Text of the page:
When asked their opinions in surveys, people will support or oppose a given policy depending on the mix of positive or negative considerations sampled from the top of the person's mind at the moment of answering a question. Zaller formalizes this in the following manner: 'Prob(Liberal response) = L/(L+C)', where L and C refer to the number of liberal and conservative considerations available in the person's mind. The balance between these considerations depends on society-level variables (such as the intensity and balance of elite discourse) as well as individual-level variables (such as person's political awareness and values).
More aware persons will be exposed to more political communications (they 'receive' more), but will be more selective in deciding which communications to internalize as considerations (they 'accept' less). Thus politically aware citizens will tend to fill their minds with large numbers of considerations, and these considerations will tend to be relatively more consistent with one another and with the citizen's predispositions. Less aware citizens will internalize ('receive') fewer considerations and will be less consistent in rejecting ('accepting') them. As a result, more aware people will be more likely to be able to state opinions, and more likely to state opinions that are ideologically consistent with their predispositions.
Attitude change (understood as the a change in people's long term response probabilities) results from a change in the mix of ideas to which people are exposed. Changes in the flow of political communication cause attitude change not by producing a sudden conversion experience but by producing gradual changes in the balance of considerations that are present in people's minds and available for answering survey questions.
As has already been indicated, the effects political campaigns (or any elite discourse) vary depending on the relative intensity of the opposing messages and individual's prior stores of partisan information. The least aware are most susceptible to influence in situations in which the information flow is very intense, as in presidential elections (because they 'receive' lots of information but 'accept' almost everything). Moderately aware persons are most susceptible in situations in which messages are moderately intense and partisan orientations activated as in contested House elections, presidential popularity and the later stages of Vietnam. The most aware people are most open to influence when there is little partisan or ideological basis for resistance to persuasion, as in the early stages of a primary campaign, or when there is little access to countervalent information, as in the early stages of the Vietnam War.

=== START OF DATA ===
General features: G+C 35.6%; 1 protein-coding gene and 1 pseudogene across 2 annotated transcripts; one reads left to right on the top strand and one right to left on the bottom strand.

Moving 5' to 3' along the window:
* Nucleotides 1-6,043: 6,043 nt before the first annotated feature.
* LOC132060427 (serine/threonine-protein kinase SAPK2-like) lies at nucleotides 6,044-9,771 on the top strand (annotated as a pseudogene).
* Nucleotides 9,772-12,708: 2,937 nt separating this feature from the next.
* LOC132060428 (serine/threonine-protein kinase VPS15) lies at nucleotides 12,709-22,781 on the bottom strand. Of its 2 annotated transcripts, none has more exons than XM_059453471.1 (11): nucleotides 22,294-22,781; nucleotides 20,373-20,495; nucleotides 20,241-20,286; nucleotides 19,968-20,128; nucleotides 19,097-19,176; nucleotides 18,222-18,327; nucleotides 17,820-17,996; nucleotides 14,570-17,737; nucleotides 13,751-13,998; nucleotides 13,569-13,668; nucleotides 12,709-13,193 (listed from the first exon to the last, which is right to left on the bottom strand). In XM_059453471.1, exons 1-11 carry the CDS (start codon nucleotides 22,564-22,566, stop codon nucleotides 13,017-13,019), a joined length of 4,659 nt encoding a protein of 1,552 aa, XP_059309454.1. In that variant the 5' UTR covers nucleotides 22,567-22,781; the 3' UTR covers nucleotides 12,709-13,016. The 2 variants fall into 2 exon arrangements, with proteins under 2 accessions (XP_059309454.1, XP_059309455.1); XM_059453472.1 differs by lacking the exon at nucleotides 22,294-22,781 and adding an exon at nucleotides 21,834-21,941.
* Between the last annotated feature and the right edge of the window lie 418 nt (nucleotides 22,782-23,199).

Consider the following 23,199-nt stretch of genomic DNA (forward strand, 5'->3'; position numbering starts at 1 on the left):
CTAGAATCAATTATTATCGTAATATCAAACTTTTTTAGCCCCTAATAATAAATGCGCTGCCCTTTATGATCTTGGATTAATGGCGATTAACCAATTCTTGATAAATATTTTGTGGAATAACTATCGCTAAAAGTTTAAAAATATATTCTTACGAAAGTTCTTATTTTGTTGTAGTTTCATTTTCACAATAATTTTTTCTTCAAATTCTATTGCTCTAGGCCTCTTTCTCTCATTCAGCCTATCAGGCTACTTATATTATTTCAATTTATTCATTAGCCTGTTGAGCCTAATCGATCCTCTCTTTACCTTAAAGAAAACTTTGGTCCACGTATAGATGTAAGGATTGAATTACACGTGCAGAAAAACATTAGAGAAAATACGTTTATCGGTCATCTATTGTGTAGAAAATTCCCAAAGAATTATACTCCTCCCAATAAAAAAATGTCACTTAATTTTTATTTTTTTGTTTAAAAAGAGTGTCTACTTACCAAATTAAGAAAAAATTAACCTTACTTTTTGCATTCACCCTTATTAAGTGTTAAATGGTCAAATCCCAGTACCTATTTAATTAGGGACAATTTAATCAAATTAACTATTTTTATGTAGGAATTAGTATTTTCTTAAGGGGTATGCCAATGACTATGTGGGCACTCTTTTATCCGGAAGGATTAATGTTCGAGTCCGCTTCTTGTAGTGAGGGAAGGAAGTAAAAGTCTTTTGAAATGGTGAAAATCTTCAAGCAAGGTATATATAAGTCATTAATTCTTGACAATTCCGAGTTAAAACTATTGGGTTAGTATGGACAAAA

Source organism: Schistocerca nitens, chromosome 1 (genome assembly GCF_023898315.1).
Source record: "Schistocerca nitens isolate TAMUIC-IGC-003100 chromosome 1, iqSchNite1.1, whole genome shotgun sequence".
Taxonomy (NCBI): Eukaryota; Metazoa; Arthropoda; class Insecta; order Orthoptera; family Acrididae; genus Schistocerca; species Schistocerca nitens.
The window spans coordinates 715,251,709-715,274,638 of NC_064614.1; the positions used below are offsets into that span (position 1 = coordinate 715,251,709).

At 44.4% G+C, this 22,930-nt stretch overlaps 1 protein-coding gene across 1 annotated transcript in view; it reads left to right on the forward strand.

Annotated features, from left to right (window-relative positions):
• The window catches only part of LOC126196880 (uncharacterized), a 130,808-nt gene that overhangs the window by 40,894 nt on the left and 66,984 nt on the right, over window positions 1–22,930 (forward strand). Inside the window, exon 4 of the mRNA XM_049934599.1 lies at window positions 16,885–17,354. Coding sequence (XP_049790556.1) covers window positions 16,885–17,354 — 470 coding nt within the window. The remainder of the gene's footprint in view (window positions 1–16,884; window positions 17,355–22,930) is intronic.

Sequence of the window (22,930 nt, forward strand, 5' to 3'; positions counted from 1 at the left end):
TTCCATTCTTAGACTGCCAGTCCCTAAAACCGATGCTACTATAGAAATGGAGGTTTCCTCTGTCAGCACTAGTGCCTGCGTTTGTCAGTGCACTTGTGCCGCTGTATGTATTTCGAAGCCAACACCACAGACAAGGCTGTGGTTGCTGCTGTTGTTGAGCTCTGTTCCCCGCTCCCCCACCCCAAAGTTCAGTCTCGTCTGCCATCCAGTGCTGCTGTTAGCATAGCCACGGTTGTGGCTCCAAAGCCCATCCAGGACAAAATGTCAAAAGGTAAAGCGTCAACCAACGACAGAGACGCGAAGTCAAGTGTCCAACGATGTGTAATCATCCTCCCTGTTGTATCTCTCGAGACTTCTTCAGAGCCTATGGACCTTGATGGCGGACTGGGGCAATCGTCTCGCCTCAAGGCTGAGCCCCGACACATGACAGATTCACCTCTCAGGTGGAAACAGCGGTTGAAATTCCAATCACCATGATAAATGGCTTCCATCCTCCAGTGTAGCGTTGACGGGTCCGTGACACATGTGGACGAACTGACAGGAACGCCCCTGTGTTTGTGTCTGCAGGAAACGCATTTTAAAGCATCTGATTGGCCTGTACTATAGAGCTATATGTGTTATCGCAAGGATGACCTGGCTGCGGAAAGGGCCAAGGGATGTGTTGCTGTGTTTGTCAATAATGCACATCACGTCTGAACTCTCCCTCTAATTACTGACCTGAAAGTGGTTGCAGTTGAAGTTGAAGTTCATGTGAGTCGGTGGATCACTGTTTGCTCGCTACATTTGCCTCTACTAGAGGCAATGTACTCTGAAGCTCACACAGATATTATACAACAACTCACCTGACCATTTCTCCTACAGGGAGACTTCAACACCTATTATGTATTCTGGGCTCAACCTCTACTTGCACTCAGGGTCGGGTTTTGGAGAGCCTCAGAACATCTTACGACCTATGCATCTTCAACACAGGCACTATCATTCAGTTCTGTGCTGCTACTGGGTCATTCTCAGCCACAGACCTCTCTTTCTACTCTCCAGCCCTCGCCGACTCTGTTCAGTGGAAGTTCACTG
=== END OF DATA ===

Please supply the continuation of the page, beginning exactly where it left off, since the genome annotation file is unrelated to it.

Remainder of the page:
According to Zaller, the effects of values and awareness (knowledge) on political attitudes (opinions) are not automatic but depend on elite cues for motivation.
Zaller believes that only the most aware citizens will have a consistent ideology or belief system. According to Zaller, highly aware liberals and conservatives look to appropriate partisan elites to find out "what goes with what." Having acquired this information, they are able to become consistently liberal or consistently conservative across a range of issues. The less aware are less likely to acquire the attitude that is consistently appropriate to their partisan orientation, and hence less likely to develop "attitude constraint" across issues.
To test his RAS model, Zaller relies primarily upon NES survey data. Specifically, he applies his theory to the dynamics of public opinion on a broad range of subjects, including domestic and foreign policy, trust in government, racial equality, the Vietnam War, and presidential approval.
Research by the same authors
Research on similar subjects
Zaller, John (author) • American Politics • Public Opinion • Media Effects • Elections • Campaign Advertisements
Wikisum home: Index of all summaries by title, by author, or by subject.